As Dan Pfaff and Stu McMillan (Head Coach & CEO of ALTIS) have adamantly suggested over the years, improper training input, incomplete programming, and poor coaching decisions have all without question been a part of our injury crisis. I would agree. Despite our bias of wanting to look outward for explanations surrounding injury data, it is imprudent for us to not acknowledge the potential role we play in injury manifestation. Coaches and practitioners have become more inclined to attach themselves to specific “systems” and niche “methods” to amplify their marketability more so than for the sake of pragmatism. Consequentially, along with improper and outright poor training ideologies, this has also resulted in athletes being in a constant state of “working” and often without compatibility or coherence.

Please note that this is just my opinion on the matter, and there is plenty of room for debate/interpretation, but here is a short list of where I see strength coaches contributing to the ACL epidemic:

  • A lack or incomplete understanding of anatomy and appreciation for how the body moves, functions, and repairs.

  • An overzealous pursuit of “grinding” (unnecessarily high volumes/intensities) in lieu of valuing quality movement and proper dosages of training.

  • Too much bilateral loading, not enough single leg and split stance.

  • An overcommitment to max load with neglect for dynamics of movement.

  • A reductionist view of exercise variation as it relates to sports performance. In other words, training individuals like powerlifters instead of athletes.

  • A lack of emphasis on foot and lower leg strength/function.

  • Improper or insufficient recovery modalities and soft tissue care.

  • Absence or neglect for multiplanar loading.

  • A poor understanding of injury mechanisms and how they can be accounted for in training.

So, What Can We Do?

Building off the bullet points outlined above, I believe the first place to start is auditing the programming for exercise selection and parameters. One training parameter of particular interest should be single leg to bilateral ratios. The reason I’ve continued to distance myself from bilateral loading speaks back to the kinetic relationship between the foot and hip, and consequentially how that influences the knee. By utilizing more split stance and single leg loading, we are better able to promote appropriate foot-hip mechanics. I think a fair heuristic here is to follow a 3:1 ratio for unilateral:bilateral exercises.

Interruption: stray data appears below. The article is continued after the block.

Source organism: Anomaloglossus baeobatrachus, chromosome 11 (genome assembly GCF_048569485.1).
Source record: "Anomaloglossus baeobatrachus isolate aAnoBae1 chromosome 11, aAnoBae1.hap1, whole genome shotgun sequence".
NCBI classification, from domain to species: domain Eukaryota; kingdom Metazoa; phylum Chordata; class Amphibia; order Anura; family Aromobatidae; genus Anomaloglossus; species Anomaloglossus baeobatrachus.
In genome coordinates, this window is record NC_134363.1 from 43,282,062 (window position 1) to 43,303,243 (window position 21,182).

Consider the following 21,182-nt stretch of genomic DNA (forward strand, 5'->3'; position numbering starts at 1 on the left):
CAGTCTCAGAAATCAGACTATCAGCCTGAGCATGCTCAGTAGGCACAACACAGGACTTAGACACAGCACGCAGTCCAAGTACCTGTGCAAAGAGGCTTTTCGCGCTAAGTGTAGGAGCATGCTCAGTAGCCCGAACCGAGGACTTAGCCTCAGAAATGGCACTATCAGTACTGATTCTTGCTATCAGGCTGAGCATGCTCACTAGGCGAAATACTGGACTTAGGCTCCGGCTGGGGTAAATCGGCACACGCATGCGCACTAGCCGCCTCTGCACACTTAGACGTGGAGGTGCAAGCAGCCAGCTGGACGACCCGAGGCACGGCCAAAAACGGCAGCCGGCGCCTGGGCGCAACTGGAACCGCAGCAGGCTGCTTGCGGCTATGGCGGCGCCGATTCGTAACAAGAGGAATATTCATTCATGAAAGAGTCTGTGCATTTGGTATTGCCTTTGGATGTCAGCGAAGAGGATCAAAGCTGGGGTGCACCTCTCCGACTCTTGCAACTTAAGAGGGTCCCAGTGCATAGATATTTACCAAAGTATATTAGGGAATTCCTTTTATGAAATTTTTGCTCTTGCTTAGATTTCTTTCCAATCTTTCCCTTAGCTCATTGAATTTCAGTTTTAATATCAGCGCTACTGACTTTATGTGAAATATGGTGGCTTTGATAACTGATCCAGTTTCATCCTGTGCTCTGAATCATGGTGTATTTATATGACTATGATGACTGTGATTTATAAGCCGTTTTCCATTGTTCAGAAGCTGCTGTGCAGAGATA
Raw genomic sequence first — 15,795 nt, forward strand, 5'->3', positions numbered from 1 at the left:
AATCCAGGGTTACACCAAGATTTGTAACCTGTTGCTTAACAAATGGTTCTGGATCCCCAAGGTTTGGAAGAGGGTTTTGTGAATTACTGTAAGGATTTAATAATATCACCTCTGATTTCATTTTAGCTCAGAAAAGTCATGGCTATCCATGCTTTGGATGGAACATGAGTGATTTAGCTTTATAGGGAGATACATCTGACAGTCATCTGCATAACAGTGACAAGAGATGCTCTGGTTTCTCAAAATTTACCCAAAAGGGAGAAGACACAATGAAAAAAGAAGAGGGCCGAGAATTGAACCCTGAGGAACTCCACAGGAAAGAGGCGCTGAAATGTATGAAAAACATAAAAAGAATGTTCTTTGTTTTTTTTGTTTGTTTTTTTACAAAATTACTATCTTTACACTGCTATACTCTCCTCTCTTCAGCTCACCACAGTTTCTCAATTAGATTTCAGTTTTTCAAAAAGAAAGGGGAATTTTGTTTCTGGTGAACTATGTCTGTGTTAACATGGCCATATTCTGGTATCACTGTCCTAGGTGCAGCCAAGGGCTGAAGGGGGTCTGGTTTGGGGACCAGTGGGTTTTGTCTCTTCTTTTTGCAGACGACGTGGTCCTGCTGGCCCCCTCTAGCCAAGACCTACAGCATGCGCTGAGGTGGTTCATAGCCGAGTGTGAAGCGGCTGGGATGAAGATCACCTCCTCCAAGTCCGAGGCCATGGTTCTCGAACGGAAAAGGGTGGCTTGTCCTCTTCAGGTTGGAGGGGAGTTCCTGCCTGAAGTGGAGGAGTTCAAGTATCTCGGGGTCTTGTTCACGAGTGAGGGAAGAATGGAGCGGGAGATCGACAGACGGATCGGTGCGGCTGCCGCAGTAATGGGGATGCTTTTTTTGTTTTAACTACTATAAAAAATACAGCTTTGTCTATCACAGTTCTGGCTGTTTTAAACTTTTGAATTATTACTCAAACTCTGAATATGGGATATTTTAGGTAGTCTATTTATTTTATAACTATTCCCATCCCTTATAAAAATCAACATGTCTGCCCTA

I don’t believe bilateral movements should be done away with entirely, however, I do think they hold less value than we’ve been led to believe for athletes. In my view, I want to replicate as much in training as we observe in sport. And with very few exceptions, athletes spend the majority of time in sport predominantly on one leg. Moreover, in most cases this is with a forefoot center of pressure and a forward leaning center of mass. These attributes are better reflected in split and single leg positions in the training setting.

Train the Feet

A topic I’ve spoken about at length and a hill I’m happy to die on. Directly and specifically training the foot and lower leg should be a staple in any athlete’s program, irrespective of sport or goals. The foot is the origin for force interactions, and for that reason alone should be seen as a priority in training. Nevertheless, as this relates to ACL injuries, the foot provides the base of support, and as outlined above, the base of support and center of pressure are critical attributes for preserving the ACL. As such, these are things that need to be reflected in training and cued with precision. Congruency between trunk and shin, directing where the athlete’s center of pressure should be, and maintaining a slightly forefoot dominant position under load are efficient ways to bolstering the knees.

The advantage here is that training the feet is very simple, rarely requires you to do anything outside of standard training and can be worked in several ways. My approach is to aim for about 10 minutes of direct foot work at least 2-3 days per week. This can be applied as warm-up or movement prep options, used as intraset options, or can be done within the accessory blocks. In addition, at-home options can be distributed to athletes for them to manage on their own. These can include isolated foot strengthening drills (i.e., jump rope, spring ankle series), or can be more restorative in nature (i.e., voodoo floss, manual therapy).

But the majority of your foot/ankle specific work should come by the way in which you are programming and coaching your exercises. Adding in a floating heel is a simple but highly effective training strategy for strengthening the arches of the feet. Similarly, performing portions of your training barefoot is another low hanging fruit for improving foot strength. Adding in more lateral and rotational movements that challenge the foot compliance is something else I find a lot of value in. And of course, being active coaching and cueing foot positions and pressures. An improved ability to stabilize and pressurize across the foot, particularly during dynamic actions, the more robust the knee will be.

A Spectrum of Planes & Ranges